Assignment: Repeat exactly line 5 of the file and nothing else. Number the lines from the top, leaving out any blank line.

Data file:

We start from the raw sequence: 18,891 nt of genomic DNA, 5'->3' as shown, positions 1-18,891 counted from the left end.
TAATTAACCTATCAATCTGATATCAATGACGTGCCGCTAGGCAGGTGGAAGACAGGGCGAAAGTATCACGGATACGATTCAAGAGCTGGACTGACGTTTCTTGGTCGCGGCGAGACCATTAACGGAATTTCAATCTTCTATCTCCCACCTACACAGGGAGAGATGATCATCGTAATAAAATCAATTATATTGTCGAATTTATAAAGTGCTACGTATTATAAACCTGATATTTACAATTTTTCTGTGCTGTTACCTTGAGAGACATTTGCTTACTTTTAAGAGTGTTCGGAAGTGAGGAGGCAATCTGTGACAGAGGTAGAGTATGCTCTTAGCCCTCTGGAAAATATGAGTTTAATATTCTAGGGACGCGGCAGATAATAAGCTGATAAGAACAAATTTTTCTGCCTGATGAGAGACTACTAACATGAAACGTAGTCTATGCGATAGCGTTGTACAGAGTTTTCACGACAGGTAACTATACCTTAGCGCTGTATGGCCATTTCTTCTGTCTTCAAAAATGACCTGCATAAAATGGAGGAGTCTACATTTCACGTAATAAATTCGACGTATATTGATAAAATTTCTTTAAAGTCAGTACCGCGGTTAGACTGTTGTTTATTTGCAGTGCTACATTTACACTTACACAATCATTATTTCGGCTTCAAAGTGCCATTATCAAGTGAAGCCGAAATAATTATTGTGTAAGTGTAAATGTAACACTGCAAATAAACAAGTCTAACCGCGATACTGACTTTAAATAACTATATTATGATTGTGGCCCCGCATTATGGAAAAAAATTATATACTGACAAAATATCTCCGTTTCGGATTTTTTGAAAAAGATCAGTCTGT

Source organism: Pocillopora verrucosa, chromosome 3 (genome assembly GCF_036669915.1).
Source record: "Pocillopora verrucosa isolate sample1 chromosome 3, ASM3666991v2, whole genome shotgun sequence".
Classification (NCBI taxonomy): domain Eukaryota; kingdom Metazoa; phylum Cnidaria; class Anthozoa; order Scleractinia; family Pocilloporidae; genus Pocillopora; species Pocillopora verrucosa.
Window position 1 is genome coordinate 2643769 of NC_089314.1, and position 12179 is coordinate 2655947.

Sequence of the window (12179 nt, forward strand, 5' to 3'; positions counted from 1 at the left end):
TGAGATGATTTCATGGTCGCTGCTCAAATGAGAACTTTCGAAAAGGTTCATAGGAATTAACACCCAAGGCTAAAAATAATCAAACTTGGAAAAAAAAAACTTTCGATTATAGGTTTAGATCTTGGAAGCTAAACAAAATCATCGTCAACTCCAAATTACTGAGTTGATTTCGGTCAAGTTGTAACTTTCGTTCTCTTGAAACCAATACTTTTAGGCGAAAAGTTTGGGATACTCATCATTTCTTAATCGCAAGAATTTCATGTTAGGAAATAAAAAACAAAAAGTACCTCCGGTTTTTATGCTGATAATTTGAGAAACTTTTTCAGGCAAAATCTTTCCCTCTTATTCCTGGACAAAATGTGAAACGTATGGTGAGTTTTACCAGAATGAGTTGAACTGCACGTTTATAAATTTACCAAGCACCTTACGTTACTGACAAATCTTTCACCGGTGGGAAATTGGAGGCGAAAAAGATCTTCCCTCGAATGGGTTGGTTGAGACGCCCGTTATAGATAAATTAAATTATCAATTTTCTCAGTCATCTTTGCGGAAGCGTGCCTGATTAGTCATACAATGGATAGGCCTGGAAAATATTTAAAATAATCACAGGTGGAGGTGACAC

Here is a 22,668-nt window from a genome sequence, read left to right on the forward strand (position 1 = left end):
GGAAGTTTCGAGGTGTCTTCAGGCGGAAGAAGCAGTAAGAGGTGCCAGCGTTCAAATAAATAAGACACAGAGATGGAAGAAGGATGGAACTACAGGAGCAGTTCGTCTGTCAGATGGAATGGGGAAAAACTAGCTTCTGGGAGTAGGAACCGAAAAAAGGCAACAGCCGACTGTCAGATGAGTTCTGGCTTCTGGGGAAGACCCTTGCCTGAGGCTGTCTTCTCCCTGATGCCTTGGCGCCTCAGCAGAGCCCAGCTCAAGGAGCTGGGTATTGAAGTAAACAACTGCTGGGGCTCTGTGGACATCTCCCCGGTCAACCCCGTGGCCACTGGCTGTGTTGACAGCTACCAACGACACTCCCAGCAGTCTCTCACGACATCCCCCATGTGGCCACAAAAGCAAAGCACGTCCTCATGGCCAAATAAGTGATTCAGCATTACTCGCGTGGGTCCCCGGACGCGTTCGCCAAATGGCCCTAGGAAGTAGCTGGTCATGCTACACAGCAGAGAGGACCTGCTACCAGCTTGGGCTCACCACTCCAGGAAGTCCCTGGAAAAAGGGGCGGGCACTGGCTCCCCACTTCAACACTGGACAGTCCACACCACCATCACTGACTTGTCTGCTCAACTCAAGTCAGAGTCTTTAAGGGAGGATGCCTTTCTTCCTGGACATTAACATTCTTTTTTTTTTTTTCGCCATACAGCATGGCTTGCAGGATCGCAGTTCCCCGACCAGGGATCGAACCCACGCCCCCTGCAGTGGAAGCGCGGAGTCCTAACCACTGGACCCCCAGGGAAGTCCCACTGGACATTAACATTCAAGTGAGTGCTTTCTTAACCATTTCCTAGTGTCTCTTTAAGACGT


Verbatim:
Classification (NCBI taxonomy): domain Eukaryota; kingdom Metazoa; phylum Cnidaria; class Anthozoa; order Scleractinia; family Pocilloporidae; genus Pocillopora; species Pocillopora verrucosa.